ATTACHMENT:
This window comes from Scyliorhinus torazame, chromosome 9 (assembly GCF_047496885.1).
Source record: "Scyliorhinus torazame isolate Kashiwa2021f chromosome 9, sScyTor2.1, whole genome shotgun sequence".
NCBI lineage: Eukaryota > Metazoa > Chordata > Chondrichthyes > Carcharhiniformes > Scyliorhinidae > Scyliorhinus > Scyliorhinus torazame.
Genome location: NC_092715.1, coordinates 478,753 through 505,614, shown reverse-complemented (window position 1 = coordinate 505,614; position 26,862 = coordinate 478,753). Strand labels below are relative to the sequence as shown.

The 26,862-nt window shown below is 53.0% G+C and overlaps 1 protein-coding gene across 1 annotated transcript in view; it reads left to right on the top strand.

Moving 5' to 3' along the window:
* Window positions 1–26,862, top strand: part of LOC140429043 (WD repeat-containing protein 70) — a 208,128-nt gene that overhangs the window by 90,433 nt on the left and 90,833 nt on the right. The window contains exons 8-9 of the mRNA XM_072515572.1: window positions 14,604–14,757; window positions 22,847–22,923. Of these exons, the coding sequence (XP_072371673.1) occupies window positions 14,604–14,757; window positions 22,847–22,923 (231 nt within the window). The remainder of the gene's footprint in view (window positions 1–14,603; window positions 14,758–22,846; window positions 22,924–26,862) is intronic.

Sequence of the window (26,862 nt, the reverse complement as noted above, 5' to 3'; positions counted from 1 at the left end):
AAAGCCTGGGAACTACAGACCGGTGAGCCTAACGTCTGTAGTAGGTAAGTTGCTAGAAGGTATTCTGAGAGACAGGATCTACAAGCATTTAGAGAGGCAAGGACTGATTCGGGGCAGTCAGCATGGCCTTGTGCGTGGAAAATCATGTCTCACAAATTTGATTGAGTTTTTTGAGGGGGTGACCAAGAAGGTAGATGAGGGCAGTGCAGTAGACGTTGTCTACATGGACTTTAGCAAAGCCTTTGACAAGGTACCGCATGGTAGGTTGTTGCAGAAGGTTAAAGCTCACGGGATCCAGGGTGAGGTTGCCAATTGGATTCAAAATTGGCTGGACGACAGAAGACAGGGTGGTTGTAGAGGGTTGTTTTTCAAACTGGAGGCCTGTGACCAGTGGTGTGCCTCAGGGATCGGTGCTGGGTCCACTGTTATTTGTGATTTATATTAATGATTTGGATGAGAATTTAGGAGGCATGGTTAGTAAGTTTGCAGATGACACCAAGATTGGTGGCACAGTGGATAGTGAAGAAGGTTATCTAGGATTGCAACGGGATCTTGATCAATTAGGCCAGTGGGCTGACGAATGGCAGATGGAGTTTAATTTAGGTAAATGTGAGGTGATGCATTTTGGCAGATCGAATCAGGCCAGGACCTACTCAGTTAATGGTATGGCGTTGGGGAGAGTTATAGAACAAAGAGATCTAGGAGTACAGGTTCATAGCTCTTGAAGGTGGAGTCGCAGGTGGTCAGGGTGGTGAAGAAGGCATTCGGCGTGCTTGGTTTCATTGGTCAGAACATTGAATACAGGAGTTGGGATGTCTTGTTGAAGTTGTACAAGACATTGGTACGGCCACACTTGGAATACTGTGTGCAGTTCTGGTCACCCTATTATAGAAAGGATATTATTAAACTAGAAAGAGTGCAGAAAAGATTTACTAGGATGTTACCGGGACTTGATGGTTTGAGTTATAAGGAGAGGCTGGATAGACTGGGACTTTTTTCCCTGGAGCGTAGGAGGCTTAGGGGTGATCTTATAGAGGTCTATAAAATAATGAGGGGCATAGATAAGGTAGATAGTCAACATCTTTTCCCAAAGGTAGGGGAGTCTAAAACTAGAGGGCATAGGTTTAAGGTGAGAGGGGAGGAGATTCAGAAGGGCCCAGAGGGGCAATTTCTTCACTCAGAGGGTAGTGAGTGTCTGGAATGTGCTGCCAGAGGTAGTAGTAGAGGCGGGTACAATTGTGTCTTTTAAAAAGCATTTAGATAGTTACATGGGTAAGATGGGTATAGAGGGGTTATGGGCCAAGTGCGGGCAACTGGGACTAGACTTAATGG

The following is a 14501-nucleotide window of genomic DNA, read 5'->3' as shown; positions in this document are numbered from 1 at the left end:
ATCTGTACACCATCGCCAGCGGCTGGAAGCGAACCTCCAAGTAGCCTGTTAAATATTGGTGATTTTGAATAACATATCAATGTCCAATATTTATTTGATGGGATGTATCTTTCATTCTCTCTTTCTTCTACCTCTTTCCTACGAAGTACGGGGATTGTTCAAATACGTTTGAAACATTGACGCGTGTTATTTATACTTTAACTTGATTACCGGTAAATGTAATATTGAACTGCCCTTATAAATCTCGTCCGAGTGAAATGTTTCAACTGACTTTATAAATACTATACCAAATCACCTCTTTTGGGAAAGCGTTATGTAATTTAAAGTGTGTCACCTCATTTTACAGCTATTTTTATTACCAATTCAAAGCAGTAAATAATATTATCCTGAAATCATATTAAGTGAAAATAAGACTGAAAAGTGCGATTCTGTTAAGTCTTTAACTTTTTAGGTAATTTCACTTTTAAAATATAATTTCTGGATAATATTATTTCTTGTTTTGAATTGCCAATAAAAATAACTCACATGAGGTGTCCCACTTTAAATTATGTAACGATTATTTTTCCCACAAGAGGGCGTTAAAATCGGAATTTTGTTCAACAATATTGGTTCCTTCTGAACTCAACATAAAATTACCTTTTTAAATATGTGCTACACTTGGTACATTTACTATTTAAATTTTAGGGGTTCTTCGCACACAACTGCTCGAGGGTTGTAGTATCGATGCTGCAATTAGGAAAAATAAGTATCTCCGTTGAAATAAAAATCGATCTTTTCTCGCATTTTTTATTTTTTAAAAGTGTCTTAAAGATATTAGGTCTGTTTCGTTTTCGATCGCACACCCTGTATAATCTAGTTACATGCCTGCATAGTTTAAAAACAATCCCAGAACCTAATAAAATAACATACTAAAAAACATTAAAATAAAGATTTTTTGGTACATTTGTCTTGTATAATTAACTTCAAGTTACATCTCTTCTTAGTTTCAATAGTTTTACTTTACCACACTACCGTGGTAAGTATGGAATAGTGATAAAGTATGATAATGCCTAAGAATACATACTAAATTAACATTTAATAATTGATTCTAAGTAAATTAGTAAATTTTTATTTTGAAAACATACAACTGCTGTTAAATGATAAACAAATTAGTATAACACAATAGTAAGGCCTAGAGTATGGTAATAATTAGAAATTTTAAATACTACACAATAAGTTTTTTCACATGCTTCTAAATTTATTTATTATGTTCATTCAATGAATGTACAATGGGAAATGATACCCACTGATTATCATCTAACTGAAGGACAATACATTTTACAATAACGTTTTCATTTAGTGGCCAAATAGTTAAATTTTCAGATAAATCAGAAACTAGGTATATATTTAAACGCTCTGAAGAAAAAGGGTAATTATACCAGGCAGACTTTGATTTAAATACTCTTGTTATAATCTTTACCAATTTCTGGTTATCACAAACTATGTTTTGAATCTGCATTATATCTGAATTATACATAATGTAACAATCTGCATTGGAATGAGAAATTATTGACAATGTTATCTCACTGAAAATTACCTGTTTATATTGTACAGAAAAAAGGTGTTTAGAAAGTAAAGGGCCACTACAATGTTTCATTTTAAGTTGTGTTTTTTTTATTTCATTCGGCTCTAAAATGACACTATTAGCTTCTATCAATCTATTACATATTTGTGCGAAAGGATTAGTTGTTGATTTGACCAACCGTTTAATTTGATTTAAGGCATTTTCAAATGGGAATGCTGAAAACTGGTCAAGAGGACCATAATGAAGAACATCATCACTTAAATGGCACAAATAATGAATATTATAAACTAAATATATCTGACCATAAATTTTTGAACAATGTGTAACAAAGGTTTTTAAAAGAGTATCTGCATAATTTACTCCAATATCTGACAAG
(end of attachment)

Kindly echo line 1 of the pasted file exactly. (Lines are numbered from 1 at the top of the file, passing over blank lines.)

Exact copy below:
This window comes from Scyliorhinus torazame, chromosome 9 (assembly GCF_047496885.1).